Regarding exchange rates, it seems increasingly clear that the yen is emerging as strongest in value, followed by the US dollar, and dollar-pegged currencies, and the Euro is a little weaker, leaving the currencies of smaller countries in the weakest position. It is a kind of irony that the value of the US dollar has increased relative to other currencies (except the yen) despite the fact that the financial crisis originated in the US. This is due to the nature of the US dollar as the international key currency which is widely used in financial contracts, so the US dollar is being sought by financial institutions for liquidity purposes.

Another problem is the fact that the valuation of "risks" all over the world has drastically changed since Lehman Brothers' bankruptcy. Various kinds of spreads have widened in the world markets, and those institutions and individuals who used to take risks are now suffering from large capital losses and no longer offering any new credit. For now, no institution is following the business model seeking high returns by investing in high-risk products in a highly leveraged position. In fact, virtually no credit or loans are readily available on the global scale, causing business investment to decline sharply, and possibly giving a devastating blow to the real economy.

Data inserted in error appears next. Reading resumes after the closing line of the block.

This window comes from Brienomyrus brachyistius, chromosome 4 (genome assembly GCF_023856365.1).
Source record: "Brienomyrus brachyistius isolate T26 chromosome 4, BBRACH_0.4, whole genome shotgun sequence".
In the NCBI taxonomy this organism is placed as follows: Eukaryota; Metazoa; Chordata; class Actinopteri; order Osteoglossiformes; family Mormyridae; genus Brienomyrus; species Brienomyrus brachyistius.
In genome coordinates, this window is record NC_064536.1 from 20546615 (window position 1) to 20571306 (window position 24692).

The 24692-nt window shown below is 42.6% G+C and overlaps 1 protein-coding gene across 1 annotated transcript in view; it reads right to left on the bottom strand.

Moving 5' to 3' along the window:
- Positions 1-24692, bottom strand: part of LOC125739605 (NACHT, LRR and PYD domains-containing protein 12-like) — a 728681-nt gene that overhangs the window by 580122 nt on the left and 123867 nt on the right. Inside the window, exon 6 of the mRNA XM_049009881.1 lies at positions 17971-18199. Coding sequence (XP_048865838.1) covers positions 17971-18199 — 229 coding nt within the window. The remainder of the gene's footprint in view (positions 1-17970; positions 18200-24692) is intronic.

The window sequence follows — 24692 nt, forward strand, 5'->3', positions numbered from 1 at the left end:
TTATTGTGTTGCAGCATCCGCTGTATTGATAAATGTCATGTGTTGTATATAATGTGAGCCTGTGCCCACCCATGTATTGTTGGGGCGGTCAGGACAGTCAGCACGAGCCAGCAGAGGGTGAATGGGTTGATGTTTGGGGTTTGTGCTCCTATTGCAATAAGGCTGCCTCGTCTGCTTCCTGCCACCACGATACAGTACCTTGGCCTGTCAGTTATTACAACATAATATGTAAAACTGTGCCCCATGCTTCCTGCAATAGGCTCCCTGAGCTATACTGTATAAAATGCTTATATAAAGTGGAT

As far as large financial institutions in the US and Western Europe are concerned, there appears to be no big surprise any further, owing to capital injections by the governments and/or M&As in the financial markets. However, the risk of rapidly deteriorating real economies is becoming a major problem throughout the world. Consumption and investment in the US are continuously declining along with its import demand, contributing to the slowdown of the Japanese and European economies, all anticipating negative real growth for 2009, as shown in the recent IMF forecast. In particular, many of the Asian economies such as China, South Korea as well as Japan, have been relying so heavily on their exports to the US that they are most severely affected by the slowdown of US import demand. As a result, it seems almost inevitable to have a world-wide recession in 2009, as even oil-rich economies like Middle Eastern countries and resource-rich economies like Australia and Brazil are slowing down significantly due to sharp drops in the prices of oil and other commodities in the world markets in recent months.